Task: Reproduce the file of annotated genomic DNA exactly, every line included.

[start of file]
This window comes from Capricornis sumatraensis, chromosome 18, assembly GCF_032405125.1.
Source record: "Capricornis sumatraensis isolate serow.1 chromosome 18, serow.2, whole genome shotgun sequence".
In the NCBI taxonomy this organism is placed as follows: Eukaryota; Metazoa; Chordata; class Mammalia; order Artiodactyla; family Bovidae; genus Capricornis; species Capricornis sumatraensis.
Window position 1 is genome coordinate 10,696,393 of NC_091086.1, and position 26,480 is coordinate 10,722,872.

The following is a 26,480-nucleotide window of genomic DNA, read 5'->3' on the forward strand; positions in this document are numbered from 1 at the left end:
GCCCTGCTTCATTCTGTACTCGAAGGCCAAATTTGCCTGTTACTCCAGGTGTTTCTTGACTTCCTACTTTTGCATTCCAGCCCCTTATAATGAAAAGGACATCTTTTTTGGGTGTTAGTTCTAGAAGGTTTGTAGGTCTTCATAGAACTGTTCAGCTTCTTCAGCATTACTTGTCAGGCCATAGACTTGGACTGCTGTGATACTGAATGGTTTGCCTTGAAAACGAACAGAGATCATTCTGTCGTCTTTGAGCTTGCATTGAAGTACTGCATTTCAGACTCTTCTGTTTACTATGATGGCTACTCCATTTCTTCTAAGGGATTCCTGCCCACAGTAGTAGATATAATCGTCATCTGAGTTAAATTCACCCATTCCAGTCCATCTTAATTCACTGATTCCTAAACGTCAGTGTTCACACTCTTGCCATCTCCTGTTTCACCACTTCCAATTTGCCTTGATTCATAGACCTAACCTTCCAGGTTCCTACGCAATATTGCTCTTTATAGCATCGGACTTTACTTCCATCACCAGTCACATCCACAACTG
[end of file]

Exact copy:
This window comes from Capricornis sumatraensis, chromosome 18, assembly GCF_032405125.1.
Source record: "Capricornis sumatraensis isolate serow.1 chromosome 18, serow.2, whole genome shotgun sequence".
In the NCBI taxonomy this organism is placed as follows: Eukaryota; Metazoa; Chordata; class Mammalia; order Artiodactyla; family Bovidae; genus Capricornis; species Capricornis sumatraensis.
Window position 1 is genome coordinate 10,696,393 of NC_091086.1, and position 26,480 is coordinate 10,722,872.

The following is a 26,480-nucleotide window of genomic DNA, read 5'->3' on the forward strand; positions in this document are numbered from 1 at the left end:
GCCCTGCTTCATTCTGTACTCGAAGGCCAAATTTGCCTGTTACTCCAGGTGTTTCTTGACTTCCTACTTTTGCATTCCAGCCCCTTATAATGAAAAGGACATCTTTTTTGGGTGTTAGTTCTAGAAGGTTTGTAGGTCTTCATAGAACTGTTCAGCTTCTTCAGCATTACTTGTCAGGCCATAGACTTGGACTGCTGTGATACTGAATGGTTTGCCTTGAAAACGAACAGAGATCATTCTGTCGTCTTTGAGCTTGCATTGAAGTACTGCATTTCAGACTCTTCTGTTTACTATGATGGCTACTCCATTTCTTCTAAGGGATTCCTGCCCACAGTAGTAGATATAATCGTCATCTGAGTTAAATTCACCCATTCCAGTCCATCTTAATTCACTGATTCCTAAACGTCAGTGTTCACACTCTTGCCATCTCCTGTTTCACCACTTCCAATTTGCCTTGATTCATAGACCTAACCTTCCAGGTTCCTACGCAATATTGCTCTTTATAGCATCGGACTTTACTTCCATCACCAGTCACATCCACAACTG